"Thine is perdition, O Israel; in me only is thy help."
(Hosea 13:9) 1
By connecting the desires or lusts of man's heart with uncleanness, he indirectly intimates what sort of progeny our heart generates, when left to itself. The expression,
It is not to the purpose to say, that every one was not laden with so great a mass of vices; for in arraigning the common baseness of men, it is proof enough if all to a man are constrained to acknowledge some faults. So then we must consider, that Paul here records those abominations which had been common in all ages, and were at that time especially prevalent everywhere; for it is marvelous how common then was that filthiness which even brute beasts abhor; and some of these vices were even popular. And he recites a catalogue of vices, in some of which the whole race of man were involved; for though all were not murderers, or thieves, or adulterers, yet there were none who were not found polluted by some vice or another. He calls those disgraceful passions, which are shameful even in the estimation of men, and redound to the dishonoring of God.
But it is labor in vain so to connect these vices, as to make them dependent one on another, since this was not Paul's design; but he set them down as they occurred to his mind. What each of them signifies, we shall very briefly explain.
29. Understand by
30. The word
"They boast when they do evil," (Proverbs 2:14.)
"She has spread out her feet,
and gloried in her wickedness," (Ezekiel 16:25.)
For he who is ashamed is as yet healable; but when such an impudence is contracted through a sinful habit, that vices, and not virtues, please us, and are approved, there is no more any hope of reformation. Such, then, is the interpretation I give; for I see that the Apostle meant here to condemn something more grievous and more wicked than the very doing of vices: what that is I know not, except we refer to that which is the summit of all wickedness, -- that is, when wretched men, having cast away all shame, undertake the patronage of vices in opposition to the righteousness of God.
1 On this subject Augustine, as quoted by Poole, uses a stronger language than which we find here: -- Tradidit non solum per patientiam et permissionem, sed per potentiam et quasi actionem; non faciendo voluntates malas, sed eis jam malis utendo ut voluerit; multa et intra ipsos et exrtra ipsos operando, a quibus illi occasionem capiunt gravius peccandi; largiendo illis admonitiones, flagella, beneficia, etc., quibus quoque eos scivit Deus ad suam perniciem abusuros -- "He delivered them up, not only by sufferance and permission, but by power, and as it were by an efficient operation; not by making evil their wills, but by using them, being already evil, as he pleased; by working many things both within and without them, from which they take occasion to sin more grievously, by giving them warnings, scourges, benefits, etc., which God knew they would abuse to their own destruction." -- This is an awful view of God's proceedings towards those who willfully resist the truth, but no doubt a true one. Let all who have the opportunity of knowing the truth tremble at the thought of making light of it.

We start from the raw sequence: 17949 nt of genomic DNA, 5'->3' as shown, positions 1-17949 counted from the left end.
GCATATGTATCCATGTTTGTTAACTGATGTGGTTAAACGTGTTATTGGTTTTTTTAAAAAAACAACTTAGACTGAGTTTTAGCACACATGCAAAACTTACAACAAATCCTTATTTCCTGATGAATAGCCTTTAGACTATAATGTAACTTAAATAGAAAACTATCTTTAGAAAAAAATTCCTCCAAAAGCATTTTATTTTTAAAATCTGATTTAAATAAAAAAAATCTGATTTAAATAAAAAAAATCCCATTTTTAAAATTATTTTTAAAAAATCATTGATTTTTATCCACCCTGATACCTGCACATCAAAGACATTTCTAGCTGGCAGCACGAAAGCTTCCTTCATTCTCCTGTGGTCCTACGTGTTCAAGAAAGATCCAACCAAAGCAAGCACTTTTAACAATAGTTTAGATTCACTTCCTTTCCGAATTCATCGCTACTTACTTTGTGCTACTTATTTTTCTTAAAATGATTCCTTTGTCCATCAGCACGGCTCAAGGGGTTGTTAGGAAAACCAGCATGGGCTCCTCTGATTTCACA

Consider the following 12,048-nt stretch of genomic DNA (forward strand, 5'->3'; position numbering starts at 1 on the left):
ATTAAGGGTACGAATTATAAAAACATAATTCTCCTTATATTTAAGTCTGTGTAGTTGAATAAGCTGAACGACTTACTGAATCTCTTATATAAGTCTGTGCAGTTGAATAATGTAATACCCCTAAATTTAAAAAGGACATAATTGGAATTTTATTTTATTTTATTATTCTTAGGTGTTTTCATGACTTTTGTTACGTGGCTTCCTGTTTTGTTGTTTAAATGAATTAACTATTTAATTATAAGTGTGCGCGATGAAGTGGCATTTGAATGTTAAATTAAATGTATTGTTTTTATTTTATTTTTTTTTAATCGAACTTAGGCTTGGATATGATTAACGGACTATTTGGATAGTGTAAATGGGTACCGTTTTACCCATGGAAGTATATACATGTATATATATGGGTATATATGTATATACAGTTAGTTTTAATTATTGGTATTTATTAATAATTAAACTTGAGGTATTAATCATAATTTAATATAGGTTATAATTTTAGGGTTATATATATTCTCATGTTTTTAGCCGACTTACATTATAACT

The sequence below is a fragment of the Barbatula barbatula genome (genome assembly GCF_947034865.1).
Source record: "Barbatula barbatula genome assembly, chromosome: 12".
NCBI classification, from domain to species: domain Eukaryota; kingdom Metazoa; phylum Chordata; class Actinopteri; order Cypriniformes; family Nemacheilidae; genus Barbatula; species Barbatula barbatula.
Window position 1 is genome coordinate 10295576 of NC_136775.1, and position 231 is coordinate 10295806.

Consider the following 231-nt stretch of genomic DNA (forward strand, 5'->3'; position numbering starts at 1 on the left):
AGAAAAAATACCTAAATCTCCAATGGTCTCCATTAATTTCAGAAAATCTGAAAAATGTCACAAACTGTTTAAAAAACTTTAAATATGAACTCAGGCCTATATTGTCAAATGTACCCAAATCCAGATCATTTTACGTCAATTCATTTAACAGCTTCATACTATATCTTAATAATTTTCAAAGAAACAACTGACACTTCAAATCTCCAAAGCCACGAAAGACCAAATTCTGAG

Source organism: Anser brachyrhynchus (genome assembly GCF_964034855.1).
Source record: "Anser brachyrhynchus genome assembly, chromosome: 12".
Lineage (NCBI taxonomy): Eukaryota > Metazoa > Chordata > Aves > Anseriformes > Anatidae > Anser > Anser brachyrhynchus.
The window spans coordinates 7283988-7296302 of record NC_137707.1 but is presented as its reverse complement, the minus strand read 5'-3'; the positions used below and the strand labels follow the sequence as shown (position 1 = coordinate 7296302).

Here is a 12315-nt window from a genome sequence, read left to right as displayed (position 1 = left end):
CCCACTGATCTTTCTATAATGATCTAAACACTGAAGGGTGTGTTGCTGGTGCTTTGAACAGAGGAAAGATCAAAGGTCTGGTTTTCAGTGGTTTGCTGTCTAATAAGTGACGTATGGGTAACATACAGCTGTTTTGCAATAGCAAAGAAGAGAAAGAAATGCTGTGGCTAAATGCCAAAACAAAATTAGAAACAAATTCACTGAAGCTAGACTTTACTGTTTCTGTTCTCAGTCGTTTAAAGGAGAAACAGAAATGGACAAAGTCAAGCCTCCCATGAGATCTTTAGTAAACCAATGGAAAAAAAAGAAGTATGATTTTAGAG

God also on this account delivered them up to the lusts of their own hearts to work uncleanness, that they might dishonor their bodies among themselves.
The import of
2 The words, "the truth of God," and "falsehood," or, a lie, are Hebraistic in their meaning, signifying "the true God," and "an idol." The word, which means a lie, is often in Hebrew applied to any thing made to be worshipped. See Isaiah 44:17, compared with 20; Jeremiah 13:25. Stuart renders the sentence, "Who exchanged the true God for a false one." Wolfius objects to this view, and says, "I prefer to take
3 There is a correspondence between the words
"To acknowledge God" is literally "to have God in recognition
4 The two words are
6 Improperly rendered "debate" in our version --
7 In our versions "malignity;" by Macknight, "bad disposition;" and by Doddridge, "inveteracy of evil habits." Schleusner thinks that it means here "malevolence." -- Ed.
9 The three words,
10 Unsociabiles --
To preserve the same negative according to what is done in Greek, we may render Romans 1:31 as follows: --
31. Unintelligent, unfaithful, unnatural, unappeasable, unmerciful. -- Ed.
11 Calvin has "justitiam" here, though "judicium" is given in the text. -- Ed.